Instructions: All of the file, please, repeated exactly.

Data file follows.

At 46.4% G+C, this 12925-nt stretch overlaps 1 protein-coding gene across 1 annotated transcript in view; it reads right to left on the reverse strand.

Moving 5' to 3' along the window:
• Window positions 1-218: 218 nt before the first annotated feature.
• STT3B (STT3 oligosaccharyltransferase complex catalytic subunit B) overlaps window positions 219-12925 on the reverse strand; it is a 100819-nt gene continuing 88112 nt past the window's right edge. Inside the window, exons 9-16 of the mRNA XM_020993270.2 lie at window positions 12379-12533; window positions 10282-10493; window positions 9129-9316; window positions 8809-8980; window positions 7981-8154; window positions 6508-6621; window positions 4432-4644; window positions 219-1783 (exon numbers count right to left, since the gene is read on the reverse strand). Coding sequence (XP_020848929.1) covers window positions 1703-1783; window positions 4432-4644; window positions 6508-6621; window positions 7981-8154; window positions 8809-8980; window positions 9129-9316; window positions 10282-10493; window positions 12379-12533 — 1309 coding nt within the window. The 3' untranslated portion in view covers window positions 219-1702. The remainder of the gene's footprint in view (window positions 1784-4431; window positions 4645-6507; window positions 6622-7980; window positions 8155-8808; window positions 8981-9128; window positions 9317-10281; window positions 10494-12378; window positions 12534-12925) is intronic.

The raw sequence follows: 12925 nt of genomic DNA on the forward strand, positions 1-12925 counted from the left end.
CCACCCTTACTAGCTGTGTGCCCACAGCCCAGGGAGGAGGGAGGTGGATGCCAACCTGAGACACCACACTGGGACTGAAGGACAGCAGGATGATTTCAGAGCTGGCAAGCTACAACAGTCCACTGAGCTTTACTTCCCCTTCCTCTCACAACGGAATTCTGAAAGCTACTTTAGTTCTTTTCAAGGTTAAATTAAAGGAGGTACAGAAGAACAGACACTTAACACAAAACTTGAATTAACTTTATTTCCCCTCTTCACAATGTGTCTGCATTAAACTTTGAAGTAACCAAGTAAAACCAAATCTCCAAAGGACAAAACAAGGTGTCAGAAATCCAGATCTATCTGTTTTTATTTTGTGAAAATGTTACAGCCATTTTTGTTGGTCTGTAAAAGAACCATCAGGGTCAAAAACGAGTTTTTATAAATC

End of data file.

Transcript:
At 46.4% G+C, this 12925-nt stretch overlaps 1 protein-coding gene across 1 annotated transcript in view; it reads right to left on the reverse strand.

Moving 5' to 3' along the window:
• Window positions 1-218: 218 nt before the first annotated feature.
• STT3B (STT3 oligosaccharyltransferase complex catalytic subunit B) overlaps window positions 219-12925 on the reverse strand; it is a 100819-nt gene continuing 88112 nt past the window's right edge. Inside the window, exons 9-16 of the mRNA XM_020993270.2 lie at window positions 12379-12533; window positions 10282-10493; window positions 9129-9316; window positions 8809-8980; window positions 7981-8154; window positions 6508-6621; window positions 4432-4644; window positions 219-1783 (exon numbers count right to left, since the gene is read on the reverse strand). Coding sequence (XP_020848929.1) covers window positions 1703-1783; window positions 4432-4644; window positions 6508-6621; window positions 7981-8154; window positions 8809-8980; window positions 9129-9316; window positions 10282-10493; window positions 12379-12533 — 1309 coding nt within the window. The 3' untranslated portion in view covers window positions 219-1702. The remainder of the gene's footprint in view (window positions 1784-4431; window positions 4645-6507; window positions 6622-7980; window positions 8155-8808; window positions 8981-9128; window positions 9317-10281; window positions 10494-12378; window positions 12534-12925) is intronic.

The raw sequence follows: 12925 nt of genomic DNA on the forward strand, positions 1-12925 counted from the left end.
CCACCCTTACTAGCTGTGTGCCCACAGCCCAGGGAGGAGGGAGGTGGATGCCAACCTGAGACACCACACTGGGACTGAAGGACAGCAGGATGATTTCAGAGCTGGCAAGCTACAACAGTCCACTGAGCTTTACTTCCCCTTCCTCTCACAACGGAATTCTGAAAGCTACTTTAGTTCTTTTCAAGGTTAAATTAAAGGAGGTACAGAAGAACAGACACTTAACACAAAACTTGAATTAACTTTATTTCCCCTCTTCACAATGTGTCTGCATTAAACTTTGAAGTAACCAAGTAAAACCAAATCTCCAAAGGACAAAACAAGGTGTCAGAAATCCAGATCTATCTGTTTTTATTTTGTGAAAATGTTACAGCCATTTTTGTTGGTCTGTAAAAGAACCATCAGGGTCAAAAACGAGTTTTTATAAATC